A Week Ago

MH's Ladybug Cake

A week ago we were celebrating Mary Hazel’s birthday at Windward Meadows – my Mom and Dad’s place in Anderson. We were all blissfully ignorant of what would soon become the new focus of our daily lives. My biggest concern that day was transporting the ladybug cake 30 miles without tipping it over. We were surrounded by loved ones, singing Happy Birthday to the slightly bashful guest of honor, and remarking how the year had certainly flown by. We enjoyed the glowing of the fireflies, watched the older kids measure how high their corn had grown since they planted it earlier this summer, and talked ourselves into eating another piece of that irresistible ladybug cake. Life was good. Simple and good. I knew it was, even then. I endeavor to live in the moment and practice never taking the quiet goodness of an ordinary day for granted. Ever since Russell’s aneurysm surgery three years ago, I’ve been keenly aware of the precious gift of time. When he had the vascular tumor removed from his spine last July, I vowed to appreciate every day we’ve had together as a family since. As I’ve mentioned before, I’m afraid of forgetting the milestones, even the simple ones, which is why I try so very hard to memorize, preserve, and, most of all, appreciate them.

Birthday Girl

Today, we were again celebrating as a family at Windward Meadows. Russell’s wish was to spend the holiday there where we have enjoyed so many other occasions (including our wedding). This time we ate homemade blueberry ice cream in the Fairy Forest under the twinkly lights, the older kids played soccer with their cool teen-age cousins in the field, and Mary Hazel slept in my arms in the midst of a very noisy and beautiful fireworks display. (My Uncle Dave even shot off a real cannon and she never flinched. I still don’t understand how babies can sleep through cannons but wake up when you flush the toilet down the hall.) Anyway, it was another satisfying get-together. Of course, it was different. We all felt it. We soaked up every little thing about MH that makes her special to us. We didn’t really talk about “it” too much, but I sensed we were all keenly aware of how precious this time together was before her surgery later this week. I wanted it to be joyful, memorable, and normal. There is going to be plenty of time to be anxious and worried in the coming days, months, and years, but today we did what we always do when we get together as a family. We enjoyed the quiet memory making that allows us to strengthen our connections to one another. Without my family, my village, I would be in a very dark place. I needed to have that celebration today to give me the peace and strength I’ll need when I wake up in the morning. Especially Thursday morning.

Special Thanks:

Thank you to the Cox family for the wonderful gift basket of treats, cupcakes, the beautiful plant and the much-adored balloon. Thank you to Vanessa S. for the perfectly-ripe peaches. Thank you to John F. for his famous banana pudding. Thank you to Chris K. for helping my dad assemble the new play fort. (Sorry about the heat exhaustion.) Thank you to the Upstate Mothers of Multiples Club for the very generous debit card to help us with expenses. You girls rock! And, as always, thank for those who are praying and sending positive energy our way. Go Team Mary Hazel!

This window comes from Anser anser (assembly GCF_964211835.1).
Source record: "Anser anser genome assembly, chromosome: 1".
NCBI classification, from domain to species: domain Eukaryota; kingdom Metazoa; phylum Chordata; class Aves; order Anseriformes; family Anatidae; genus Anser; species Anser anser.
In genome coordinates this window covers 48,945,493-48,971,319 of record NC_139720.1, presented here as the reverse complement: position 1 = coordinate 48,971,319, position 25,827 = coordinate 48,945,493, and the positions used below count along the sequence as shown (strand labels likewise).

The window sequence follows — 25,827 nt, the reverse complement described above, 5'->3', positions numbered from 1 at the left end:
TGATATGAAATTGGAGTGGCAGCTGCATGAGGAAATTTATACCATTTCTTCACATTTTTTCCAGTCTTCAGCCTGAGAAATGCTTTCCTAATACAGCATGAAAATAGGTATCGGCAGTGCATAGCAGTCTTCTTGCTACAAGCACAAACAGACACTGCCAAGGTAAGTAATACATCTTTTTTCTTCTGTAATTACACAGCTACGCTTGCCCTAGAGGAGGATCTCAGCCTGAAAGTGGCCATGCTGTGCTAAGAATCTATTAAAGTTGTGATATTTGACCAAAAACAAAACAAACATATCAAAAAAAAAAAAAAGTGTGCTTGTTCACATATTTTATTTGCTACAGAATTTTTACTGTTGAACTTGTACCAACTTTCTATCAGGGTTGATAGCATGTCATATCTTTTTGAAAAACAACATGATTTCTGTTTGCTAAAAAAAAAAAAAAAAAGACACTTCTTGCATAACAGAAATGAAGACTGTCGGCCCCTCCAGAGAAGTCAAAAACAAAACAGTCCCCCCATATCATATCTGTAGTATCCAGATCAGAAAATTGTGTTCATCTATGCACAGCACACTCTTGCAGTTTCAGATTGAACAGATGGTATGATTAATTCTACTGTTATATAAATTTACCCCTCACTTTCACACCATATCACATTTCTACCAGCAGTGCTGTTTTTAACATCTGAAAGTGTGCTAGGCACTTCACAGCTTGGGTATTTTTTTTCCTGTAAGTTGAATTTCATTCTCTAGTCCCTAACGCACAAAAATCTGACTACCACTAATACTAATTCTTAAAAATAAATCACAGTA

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7 thoughts on “A Week Ago

  1. Just checking in. So glad you all had such a great day. You’ve been close to my heart since I heard the news. Sounds like Thursday is the day. I’ll get my GA prayer warriors ready and we’ll be pulling for Team Mary Hazel!!!!!!

  2. I will continue praying. And thank you for the blog posts. I am subscribing to get then by email because I don’t want to miss any updates but also because your writing is beautiful! Thank you for the reminders to enjoy & cherish every moment.

  3. We will be praying for you this week! The Great Physician sent you to a master surgeon! Dr. Abrams was used by the Lord to heal our 14 year daughter in May after 7 years of pain and agony when no other doctor could offer help or healing. We will be praying that the Lord will guide his thoughts and his hands!

  4. Dear Erin,
    I’ve been trying to find the words to convey all that swirls in my head when I think about you and MH and the way you are telling your story here. Your strength and wisdom astound me. I cry every time I read your posts. I’ve felt a kinship with you and MH through the birth of our daughters and I can’t help but trade places with you in my mind through this ordeal. Just as you hug your loved ones even more dearly in recent days, I, too, am taking this lesson of love and precious life deeply to heart. You are such a special family. Your reflections are a gift to us all.

    • Suzanne,

      I so appreciate your heartfelt sympathy. I know what you mean. We’ve had several acquaintances over the years whose children have been diagnosed with cancer and I have always felt the way you described – sad, heartbroken, grateful, appreciative. It’s part of the cycle, the balance. Though I am mad as hell that this has happened to my sweet baby, I reflect daily on what it is I have already learned as a result. I am very hopeful that this will all be a distant memory one day. I am clinging to that hope. Hugs to precious Quinn!

  5. Dear Erin and Russell,
    Sweet Mary Hazel and the two of you are in our prayers. I have prayed to God to continuously remind you that He is with you all.
    Our love,
    Amy, Chris and Sandy Elton

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